Published Thursday, Dec. 5, 2013 | 9:43 a.m.
Updated Thursday, Dec. 5, 2013 | 10:21 a.m.
ATLANTIC CITY, N.J. — The world's largest casino company is cautioning investors that Internet gambling might hurt, rather than help, its brick-and-mortar casinos.
Caesars Entertainment, which owns four of Atlantic City's 12 casinos, wrote in a filing with securities regulators late Wednesday that online gambling could reduce patron visits to its casinos in New Jersey and Nevada, and harm the company's bottom line.
In a report to the U.S. Securities and Exchange Commission, Caesars wrote that Internet gambling will compete with the company's business in Nevada, where online poker is offered, and New Jersey, where all casino games are now available online.
"Caesars will, and other online providers do, offer online gaming options that compete with our live poker offerings in Nevada and New Jersey," the company wrote. "Expansion of online gaming in Nevada, the commencement and expansion of online gaming in New Jersey and the introduction of online gaming in other jurisdictions may further compete with our operations. Online gaming may reduce customer visitation and spend in our traditional casinos in Nevada and New Jersey, which could have an adverse impact on our business and result of operations."
It also wrote that its four New Jersey casinos — Harrah's Resort Atlantic City, Caesars Atlantic City, Bally's Atlantic City and the Showboat Casino Hotel — could be further affected because all the games they offer at their physical locations can now be played online. Patrons must be within New Jersey's borders in order to gamble on its websites.
A company spokesman downplayed the warning, telling The Associated Press it had to be included for legal reasons, regardless of how likely or unlikely the company believes a potential risk to be. The filing also listed many other potential risks to its business, including another economic downturn, war, or a terrorist attack.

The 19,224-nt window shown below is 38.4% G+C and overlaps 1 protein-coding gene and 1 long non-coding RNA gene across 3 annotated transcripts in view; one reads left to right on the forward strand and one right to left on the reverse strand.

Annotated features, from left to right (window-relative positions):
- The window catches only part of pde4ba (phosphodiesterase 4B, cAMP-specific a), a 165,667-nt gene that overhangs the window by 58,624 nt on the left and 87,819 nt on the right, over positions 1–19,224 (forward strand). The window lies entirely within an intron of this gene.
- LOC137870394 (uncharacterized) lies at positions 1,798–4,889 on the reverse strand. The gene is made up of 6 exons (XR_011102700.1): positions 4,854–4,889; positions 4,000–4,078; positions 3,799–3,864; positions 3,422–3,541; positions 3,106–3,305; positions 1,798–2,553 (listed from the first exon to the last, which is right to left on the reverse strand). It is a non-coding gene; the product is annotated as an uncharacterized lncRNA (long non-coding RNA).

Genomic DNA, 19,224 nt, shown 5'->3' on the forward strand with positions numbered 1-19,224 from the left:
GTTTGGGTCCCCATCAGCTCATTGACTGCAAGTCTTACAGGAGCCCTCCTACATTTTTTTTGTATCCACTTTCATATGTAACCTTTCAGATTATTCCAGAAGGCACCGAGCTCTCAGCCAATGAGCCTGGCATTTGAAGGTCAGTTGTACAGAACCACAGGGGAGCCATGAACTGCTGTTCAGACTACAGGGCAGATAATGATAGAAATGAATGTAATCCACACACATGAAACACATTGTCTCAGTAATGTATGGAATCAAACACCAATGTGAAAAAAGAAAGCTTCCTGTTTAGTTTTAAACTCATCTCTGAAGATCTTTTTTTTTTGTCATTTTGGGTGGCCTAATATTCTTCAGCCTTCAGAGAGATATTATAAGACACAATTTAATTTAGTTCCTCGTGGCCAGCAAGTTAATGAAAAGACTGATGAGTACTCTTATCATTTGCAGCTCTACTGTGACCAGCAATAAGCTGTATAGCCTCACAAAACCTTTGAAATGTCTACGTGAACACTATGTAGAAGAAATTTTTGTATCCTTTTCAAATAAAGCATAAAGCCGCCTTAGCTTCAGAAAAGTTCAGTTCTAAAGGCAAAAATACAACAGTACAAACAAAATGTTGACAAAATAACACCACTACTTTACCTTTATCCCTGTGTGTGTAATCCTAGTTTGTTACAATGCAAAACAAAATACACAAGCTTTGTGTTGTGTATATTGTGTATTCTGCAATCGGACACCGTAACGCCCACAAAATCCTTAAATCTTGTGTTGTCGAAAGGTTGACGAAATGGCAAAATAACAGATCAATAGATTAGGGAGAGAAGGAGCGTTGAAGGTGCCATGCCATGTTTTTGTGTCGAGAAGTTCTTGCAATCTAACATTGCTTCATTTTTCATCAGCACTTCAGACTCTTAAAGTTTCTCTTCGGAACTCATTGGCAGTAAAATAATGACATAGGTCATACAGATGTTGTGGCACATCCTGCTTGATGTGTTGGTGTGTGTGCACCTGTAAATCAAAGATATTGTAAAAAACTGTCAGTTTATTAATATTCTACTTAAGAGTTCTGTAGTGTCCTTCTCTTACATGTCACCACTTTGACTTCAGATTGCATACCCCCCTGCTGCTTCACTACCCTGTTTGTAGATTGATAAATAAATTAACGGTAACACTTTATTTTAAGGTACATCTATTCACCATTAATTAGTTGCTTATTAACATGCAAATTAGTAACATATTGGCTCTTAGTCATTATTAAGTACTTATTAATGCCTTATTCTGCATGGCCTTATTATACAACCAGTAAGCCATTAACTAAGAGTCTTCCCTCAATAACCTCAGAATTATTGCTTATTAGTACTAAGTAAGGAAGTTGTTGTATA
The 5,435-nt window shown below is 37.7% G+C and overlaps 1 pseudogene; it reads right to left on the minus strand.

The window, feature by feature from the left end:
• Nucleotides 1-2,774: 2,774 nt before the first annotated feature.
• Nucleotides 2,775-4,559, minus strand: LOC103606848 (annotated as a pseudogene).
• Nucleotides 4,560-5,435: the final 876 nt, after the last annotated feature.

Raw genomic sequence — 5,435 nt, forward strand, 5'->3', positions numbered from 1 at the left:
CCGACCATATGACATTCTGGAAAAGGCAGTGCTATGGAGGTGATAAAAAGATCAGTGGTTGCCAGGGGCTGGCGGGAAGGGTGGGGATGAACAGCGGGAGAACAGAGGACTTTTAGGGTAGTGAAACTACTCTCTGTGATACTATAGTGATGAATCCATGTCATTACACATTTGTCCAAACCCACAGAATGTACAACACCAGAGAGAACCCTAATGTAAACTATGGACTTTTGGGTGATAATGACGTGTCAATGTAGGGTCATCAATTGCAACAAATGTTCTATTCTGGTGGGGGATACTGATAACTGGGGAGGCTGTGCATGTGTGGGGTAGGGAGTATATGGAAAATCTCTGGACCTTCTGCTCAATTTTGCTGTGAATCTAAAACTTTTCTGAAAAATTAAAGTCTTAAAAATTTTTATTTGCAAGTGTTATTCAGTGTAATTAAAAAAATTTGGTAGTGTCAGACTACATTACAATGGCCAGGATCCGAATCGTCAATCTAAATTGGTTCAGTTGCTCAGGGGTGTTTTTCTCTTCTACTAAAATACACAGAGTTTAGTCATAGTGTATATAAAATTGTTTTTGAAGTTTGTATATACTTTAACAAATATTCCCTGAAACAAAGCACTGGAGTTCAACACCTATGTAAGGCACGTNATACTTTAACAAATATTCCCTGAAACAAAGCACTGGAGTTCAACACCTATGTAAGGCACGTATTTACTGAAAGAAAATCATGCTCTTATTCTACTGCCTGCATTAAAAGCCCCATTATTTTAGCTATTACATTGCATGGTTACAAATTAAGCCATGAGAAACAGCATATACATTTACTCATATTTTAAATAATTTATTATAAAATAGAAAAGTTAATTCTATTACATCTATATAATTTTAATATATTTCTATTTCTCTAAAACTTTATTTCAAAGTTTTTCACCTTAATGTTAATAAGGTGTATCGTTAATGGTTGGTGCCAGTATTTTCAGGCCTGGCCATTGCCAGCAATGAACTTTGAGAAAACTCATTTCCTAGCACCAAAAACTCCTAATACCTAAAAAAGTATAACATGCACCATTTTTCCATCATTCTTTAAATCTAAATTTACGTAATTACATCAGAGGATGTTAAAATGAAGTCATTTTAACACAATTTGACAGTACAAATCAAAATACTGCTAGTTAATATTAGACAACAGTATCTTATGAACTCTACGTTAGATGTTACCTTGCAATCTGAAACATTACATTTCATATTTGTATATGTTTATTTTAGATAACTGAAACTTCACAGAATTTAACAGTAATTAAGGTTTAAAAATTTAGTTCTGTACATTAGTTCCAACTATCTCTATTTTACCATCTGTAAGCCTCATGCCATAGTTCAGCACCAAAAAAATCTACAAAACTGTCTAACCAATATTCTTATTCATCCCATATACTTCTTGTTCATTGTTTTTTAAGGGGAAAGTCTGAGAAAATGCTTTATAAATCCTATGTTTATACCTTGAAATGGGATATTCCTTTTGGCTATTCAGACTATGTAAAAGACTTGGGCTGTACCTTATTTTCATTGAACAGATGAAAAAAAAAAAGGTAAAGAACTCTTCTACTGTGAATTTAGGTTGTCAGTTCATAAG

"There are legal reasons for including cautionary language for potential issues that, while we consider them less, rather than more, likely, could impact our operations," Caesars spokesman Gary Thompson said. "While it's a legal requirement to include language such as this among potential risk factors, our experience has been that opening new channels to reach potential new customers and offer them the benefits, among others, of our Total Rewards program, has not caused visitation declines."
He said the declines the Atlantic City casinos have experienced in recent years were due to increased competition in the shore town's feeder markets, and the continuing recovery from the recession of several years ago.
Even before Internet gambling started in New Jersey last month, some feared it might hurt land-based casinos by eliminating the need to visit Atlantic City. The casinos are offering online players comps such as free hotel rooms, meals or show tickets that are redeemable at the casinos.
Steve Norton, a casino consultant and former vice president of Resorts Casino Hotel when it opened as the first U.S. casino outside Nevada in 1978, said he hopes the online perks will succeed in bringing more people to Atlantic City.
"But I have my doubts," he said. "Online gaming should improve the bottom line profits of Atlantic City casinos, but may also reduce the need to visit a live casino."
He also predicted Internet gambling in New Jersey would harm eastern Pennsylvania casinos more than those in Atlantic City in terms of reducing the amount of visitors to physical casinos.